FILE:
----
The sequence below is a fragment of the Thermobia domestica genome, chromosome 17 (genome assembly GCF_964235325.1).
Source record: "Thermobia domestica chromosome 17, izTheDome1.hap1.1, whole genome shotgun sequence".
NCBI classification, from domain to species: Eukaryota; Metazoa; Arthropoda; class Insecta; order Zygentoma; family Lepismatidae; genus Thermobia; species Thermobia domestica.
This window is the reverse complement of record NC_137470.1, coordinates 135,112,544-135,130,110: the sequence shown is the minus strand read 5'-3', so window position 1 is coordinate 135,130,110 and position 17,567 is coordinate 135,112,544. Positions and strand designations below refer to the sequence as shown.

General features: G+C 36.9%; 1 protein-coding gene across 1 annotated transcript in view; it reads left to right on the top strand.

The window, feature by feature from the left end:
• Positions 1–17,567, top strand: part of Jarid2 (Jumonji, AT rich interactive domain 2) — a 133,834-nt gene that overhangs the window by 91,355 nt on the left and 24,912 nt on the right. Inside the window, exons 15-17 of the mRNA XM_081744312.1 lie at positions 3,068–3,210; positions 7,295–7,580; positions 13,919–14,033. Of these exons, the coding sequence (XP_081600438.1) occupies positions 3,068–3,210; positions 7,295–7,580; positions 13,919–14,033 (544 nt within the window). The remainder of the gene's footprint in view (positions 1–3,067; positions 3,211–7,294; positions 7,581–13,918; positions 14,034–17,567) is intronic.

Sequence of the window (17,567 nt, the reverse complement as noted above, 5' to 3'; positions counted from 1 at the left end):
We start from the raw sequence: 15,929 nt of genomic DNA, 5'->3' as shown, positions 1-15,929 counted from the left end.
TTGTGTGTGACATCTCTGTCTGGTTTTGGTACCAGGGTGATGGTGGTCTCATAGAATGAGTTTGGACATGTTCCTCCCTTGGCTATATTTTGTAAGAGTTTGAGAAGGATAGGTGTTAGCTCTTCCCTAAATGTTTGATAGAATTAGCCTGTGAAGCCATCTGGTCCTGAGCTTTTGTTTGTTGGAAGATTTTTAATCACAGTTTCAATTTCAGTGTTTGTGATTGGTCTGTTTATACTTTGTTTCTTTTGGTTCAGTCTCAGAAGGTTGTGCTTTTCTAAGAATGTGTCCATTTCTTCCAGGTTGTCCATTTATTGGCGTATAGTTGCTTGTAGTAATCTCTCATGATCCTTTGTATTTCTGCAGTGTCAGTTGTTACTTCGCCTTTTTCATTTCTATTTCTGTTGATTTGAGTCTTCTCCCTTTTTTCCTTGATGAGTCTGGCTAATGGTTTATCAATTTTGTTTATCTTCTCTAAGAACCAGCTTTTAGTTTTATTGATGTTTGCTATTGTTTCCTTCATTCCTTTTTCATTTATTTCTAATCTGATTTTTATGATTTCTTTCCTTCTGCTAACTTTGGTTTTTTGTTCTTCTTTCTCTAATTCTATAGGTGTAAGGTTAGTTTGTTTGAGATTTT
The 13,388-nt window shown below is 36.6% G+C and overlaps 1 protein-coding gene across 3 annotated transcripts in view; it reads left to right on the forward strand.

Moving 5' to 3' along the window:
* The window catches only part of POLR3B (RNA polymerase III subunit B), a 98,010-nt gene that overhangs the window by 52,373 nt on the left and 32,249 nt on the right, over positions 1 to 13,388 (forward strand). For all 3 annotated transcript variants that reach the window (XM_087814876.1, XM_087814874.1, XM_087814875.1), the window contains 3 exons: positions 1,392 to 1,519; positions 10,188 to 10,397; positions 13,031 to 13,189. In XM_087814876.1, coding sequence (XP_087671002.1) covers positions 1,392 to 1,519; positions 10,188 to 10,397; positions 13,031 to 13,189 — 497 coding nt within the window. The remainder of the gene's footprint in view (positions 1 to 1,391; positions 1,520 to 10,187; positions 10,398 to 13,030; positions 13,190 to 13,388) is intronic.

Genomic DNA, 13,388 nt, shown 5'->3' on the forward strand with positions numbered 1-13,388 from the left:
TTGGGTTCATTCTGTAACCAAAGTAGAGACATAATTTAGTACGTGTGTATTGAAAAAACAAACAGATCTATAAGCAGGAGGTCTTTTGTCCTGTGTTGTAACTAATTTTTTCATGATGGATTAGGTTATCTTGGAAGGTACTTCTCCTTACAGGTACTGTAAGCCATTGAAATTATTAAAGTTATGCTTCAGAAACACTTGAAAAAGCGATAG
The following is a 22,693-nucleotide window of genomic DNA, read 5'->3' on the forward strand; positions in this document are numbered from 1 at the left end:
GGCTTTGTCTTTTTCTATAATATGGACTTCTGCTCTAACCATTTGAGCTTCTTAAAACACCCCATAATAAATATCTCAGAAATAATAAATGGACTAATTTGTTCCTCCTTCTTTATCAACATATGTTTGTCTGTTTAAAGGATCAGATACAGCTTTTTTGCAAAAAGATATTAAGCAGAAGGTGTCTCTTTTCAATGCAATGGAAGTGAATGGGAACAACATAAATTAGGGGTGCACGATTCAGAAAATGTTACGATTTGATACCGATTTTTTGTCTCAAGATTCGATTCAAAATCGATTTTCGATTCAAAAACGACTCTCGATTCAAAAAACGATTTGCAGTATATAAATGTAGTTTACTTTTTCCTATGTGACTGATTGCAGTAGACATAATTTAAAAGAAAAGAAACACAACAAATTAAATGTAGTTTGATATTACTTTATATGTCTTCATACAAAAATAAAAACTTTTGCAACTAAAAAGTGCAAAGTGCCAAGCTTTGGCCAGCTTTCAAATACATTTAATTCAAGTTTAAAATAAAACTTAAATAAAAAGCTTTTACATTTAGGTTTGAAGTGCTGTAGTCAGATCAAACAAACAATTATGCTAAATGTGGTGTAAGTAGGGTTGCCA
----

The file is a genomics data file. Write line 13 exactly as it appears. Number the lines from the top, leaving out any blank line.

* The window catches only part of POLR3B (RNA polymerase III subunit B), a 98,010-nt gene that overhangs the window by 52,373 nt on the left and 32,249 nt on the right, over positions 1 to 13,388 (forward strand). For all 3 annotated transcript variants that reach the window (XM_087814876.1, XM_087814874.1, XM_087814875.1), the window contains 3 exons: positions 1,392 to 1,519; positions 10,188 to 10,397; positions 13,031 to 13,189. In XM_087814876.1, coding sequence (XP_087671002.1) covers positions 1,392 to 1,519; positions 10,188 to 10,397; positions 13,031 to 13,189 — 497 coding nt within the window. The remainder of the gene's footprint in view (positions 1 to 1,391; positions 1,520 to 10,187; positions 10,398 to 13,030; positions 13,190 to 13,388) is intronic.